A dereliction of dutyCHOI SUN-WOOK
The author is a national team reporter at the JoongAng Ilbo.
The police felt uneasy during the Chuseok holidays while checking traffic safety and crime prevention. That’s because they had to hand over the results of their five month-long investigation to prosecutors into a clash between ruling and opposition parties over a controversial fast-track bill, without finalizing it, due to their superiority in the command chain.
The physical clash at the National Assembly over an election law revision bill and a bill on establishing a special agency to investigate crimes of senior government officials led to lawsuits between ruling and opposition parties. As the fight even involved a crowbar, citizens criticized our politics. The ruling and opposition parties blamed each other and asked law enforcement agencies to decide who is accountable for the violence. The task was assigned to the police.
A total of 109 lawmakers from both sides of the aisle became suspects. The police made thick investigation reports for each lawmaker after analyzing a huge amount of surveillance footage and videos filmed by broadcasters during the tussle. Before producing an outcome from all the efforts, all materials had to be handed over to prosecutors. It is no wonder that the police felt so uncomfortable.
But it is questionable whether the police really fulfilled their responsibility. In the course of the investigation, 98 lawmakers were asked to report to the police, but all 59 opposition Liberty Korea Party members refused to appear. Thirty-one of them were given the third subpoena but did not report to the police.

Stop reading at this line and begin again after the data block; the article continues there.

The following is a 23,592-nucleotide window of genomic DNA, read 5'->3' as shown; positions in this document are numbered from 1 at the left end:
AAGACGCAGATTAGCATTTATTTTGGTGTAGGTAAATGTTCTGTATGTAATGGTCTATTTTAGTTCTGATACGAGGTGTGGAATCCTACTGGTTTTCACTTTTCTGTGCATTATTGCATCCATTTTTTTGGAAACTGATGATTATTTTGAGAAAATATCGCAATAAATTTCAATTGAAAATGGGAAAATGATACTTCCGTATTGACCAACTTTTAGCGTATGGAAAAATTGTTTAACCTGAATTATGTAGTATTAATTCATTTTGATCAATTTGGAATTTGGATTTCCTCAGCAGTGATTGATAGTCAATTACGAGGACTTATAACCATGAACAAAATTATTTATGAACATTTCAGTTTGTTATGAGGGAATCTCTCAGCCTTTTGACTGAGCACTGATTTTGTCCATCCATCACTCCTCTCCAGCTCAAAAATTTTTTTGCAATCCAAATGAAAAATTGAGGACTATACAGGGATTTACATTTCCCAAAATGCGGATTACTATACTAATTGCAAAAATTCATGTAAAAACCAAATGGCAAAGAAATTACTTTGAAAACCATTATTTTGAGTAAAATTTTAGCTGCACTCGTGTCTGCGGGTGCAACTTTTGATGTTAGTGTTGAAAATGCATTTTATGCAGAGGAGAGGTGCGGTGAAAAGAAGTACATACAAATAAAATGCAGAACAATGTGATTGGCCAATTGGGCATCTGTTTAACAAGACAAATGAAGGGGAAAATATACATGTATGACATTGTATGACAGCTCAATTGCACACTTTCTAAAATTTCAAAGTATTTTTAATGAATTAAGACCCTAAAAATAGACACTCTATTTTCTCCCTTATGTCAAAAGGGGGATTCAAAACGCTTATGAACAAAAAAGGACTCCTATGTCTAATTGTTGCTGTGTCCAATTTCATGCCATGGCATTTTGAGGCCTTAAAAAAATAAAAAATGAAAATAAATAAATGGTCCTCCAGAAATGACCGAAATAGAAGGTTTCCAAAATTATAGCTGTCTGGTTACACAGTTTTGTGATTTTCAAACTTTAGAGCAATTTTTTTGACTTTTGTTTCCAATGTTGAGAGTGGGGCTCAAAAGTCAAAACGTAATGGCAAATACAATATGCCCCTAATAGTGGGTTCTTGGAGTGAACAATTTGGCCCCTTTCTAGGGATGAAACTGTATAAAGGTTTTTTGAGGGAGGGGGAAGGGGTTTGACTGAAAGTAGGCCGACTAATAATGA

What would have happened if an average citizen refused a subpoena three times? Opposition party aides say that it could have been a reason for arrest by the police. But it never happened.
So the police cannot avoid the criticism that it delayed the investigation process for political reasons, along with the lawmakers who did not cooperate with the investigation claiming that the opposition party was being suppressed. The police explained that the case was handed over to prosecutors because the summoned suspects refuse to appear. If the lawmakers respond to prosecutors’ subpoenas or prosecutors make a decision to forcibly proceed with the investigation, the police wouldn’t be able to avoid the criticism for failing to act earlier.
What people expect from law enforcement agencies is an investigation based on principles not swayed by political situations. The police would lose public trust if they focus on which faction their investigation would benefit — instead of abiding by principles.
JoongAng Ilbo, Sept. 16, Page 28